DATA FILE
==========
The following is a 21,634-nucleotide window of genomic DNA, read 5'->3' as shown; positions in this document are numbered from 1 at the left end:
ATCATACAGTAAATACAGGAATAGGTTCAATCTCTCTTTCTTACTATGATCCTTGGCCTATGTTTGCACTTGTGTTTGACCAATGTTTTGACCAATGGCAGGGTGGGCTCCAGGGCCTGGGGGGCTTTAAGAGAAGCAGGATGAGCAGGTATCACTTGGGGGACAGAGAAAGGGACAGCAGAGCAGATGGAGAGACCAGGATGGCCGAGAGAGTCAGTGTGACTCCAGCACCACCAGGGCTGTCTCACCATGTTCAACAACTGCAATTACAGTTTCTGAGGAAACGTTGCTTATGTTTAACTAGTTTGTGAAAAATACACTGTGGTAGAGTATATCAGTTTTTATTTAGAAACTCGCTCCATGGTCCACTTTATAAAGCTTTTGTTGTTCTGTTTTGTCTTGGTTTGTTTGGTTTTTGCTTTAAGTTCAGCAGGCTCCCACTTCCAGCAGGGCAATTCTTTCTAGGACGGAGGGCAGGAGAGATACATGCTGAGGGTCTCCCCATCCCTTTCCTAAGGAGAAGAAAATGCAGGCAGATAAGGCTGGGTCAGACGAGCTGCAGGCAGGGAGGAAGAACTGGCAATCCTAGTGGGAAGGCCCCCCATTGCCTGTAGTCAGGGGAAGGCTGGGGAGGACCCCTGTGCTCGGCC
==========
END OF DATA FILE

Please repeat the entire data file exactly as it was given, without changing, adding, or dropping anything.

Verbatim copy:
The following is a 21,634-nucleotide window of genomic DNA, read 5'->3' as shown; positions in this document are numbered from 1 at the left end:
ATCATACAGTAAATACAGGAATAGGTTCAATCTCTCTTTCTTACTATGATCCTTGGCCTATGTTTGCACTTGTGTTTGACCAATGTTTTGACCAATGGCAGGGTGGGCTCCAGGGCCTGGGGGGCTTTAAGAGAAGCAGGATGAGCAGGTATCACTTGGGGGACAGAGAAAGGGACAGCAGAGCAGATGGAGAGACCAGGATGGCCGAGAGAGTCAGTGTGACTCCAGCACCACCAGGGCTGTCTCACCATGTTCAACAACTGCAATTACAGTTTCTGAGGAAACGTTGCTTATGTTTAACTAGTTTGTGAAAAATACACTGTGGTAGAGTATATCAGTTTTTATTTAGAAACTCGCTCCATGGTCCACTTTATAAAGCTTTTGTTGTTCTGTTTTGTCTTGGTTTGTTTGGTTTTTGCTTTAAGTTCAGCAGGCTCCCACTTCCAGCAGGGCAATTCTTTCTAGGACGGAGGGCAGGAGAGATACATGCTGAGGGTCTCCCCATCCCTTTCCTAAGGAGAAGAAAATGCAGGCAGATAAGGCTGGGTCAGACGAGCTGCAGGCAGGGAGGAAGAACTGGCAATCCTAGTGGGAAGGCCCCCCATTGCCTGTAGTCAGGGGAAGGCTGGGGAGGACCCCTGTGCTCGGCC